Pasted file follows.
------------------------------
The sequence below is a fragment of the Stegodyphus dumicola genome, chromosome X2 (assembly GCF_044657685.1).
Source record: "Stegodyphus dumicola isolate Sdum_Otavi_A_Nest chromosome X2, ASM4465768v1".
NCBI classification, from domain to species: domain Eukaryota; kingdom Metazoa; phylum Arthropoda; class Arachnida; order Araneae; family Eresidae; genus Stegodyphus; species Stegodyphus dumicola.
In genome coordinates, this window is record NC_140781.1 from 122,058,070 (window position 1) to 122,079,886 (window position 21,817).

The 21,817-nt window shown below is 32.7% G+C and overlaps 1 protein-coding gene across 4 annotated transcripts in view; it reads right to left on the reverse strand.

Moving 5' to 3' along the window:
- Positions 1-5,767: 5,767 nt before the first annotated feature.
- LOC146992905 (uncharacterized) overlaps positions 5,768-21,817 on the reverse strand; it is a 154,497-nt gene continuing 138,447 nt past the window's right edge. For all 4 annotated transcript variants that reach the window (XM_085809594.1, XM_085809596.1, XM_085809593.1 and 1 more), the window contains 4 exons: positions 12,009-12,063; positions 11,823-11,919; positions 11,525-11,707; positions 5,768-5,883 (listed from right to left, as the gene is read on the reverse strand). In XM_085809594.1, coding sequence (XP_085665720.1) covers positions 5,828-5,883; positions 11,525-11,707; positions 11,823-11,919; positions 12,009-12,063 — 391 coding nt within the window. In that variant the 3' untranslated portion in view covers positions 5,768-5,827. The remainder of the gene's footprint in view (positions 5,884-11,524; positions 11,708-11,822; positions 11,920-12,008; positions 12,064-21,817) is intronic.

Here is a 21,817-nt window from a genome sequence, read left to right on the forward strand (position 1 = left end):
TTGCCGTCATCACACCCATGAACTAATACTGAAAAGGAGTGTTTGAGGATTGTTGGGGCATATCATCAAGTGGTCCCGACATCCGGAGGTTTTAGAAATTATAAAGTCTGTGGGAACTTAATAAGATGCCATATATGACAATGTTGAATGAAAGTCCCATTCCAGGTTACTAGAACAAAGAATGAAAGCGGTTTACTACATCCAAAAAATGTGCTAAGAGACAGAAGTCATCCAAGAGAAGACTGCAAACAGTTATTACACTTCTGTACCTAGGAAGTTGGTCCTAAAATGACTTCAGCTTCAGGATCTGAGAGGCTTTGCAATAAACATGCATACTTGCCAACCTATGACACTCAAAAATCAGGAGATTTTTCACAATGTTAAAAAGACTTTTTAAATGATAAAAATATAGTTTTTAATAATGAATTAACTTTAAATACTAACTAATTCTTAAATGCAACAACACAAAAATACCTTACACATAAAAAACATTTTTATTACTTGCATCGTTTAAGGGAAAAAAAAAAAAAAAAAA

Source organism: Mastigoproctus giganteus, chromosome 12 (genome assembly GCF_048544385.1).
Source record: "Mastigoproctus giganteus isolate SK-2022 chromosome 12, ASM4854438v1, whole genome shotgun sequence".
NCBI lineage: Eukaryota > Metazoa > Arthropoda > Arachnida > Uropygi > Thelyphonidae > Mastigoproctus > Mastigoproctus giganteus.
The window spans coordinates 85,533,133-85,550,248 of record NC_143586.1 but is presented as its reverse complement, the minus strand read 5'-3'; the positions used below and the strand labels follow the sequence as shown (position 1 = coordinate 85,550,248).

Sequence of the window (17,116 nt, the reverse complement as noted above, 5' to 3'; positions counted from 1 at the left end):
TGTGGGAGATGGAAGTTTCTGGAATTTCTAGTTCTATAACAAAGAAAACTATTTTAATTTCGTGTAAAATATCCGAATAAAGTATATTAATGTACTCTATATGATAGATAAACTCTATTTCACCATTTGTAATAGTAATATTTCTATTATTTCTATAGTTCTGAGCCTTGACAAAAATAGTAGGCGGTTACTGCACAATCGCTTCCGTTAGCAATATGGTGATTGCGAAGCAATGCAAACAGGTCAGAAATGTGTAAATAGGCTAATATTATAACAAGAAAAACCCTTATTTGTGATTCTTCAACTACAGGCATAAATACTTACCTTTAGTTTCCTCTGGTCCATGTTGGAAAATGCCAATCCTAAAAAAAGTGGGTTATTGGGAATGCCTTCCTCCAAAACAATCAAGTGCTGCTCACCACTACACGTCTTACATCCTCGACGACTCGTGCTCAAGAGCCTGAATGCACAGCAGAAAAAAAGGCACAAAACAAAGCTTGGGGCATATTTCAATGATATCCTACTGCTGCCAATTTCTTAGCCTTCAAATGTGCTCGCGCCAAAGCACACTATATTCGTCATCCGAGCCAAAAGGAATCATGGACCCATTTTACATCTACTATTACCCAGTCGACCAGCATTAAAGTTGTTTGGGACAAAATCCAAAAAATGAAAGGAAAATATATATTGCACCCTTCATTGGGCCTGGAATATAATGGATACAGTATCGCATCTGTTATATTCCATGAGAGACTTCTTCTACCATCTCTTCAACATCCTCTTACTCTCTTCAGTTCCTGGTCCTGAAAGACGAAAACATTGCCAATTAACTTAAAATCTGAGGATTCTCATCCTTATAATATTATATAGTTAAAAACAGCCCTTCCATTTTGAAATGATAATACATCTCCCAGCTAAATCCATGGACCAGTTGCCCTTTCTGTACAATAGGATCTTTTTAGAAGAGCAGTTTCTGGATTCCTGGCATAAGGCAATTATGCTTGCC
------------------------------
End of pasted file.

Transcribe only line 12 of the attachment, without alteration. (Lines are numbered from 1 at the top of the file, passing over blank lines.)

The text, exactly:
Source record: "Mastigoproctus giganteus isolate SK-2022 chromosome 12, ASM4854438v1, whole genome shotgun sequence".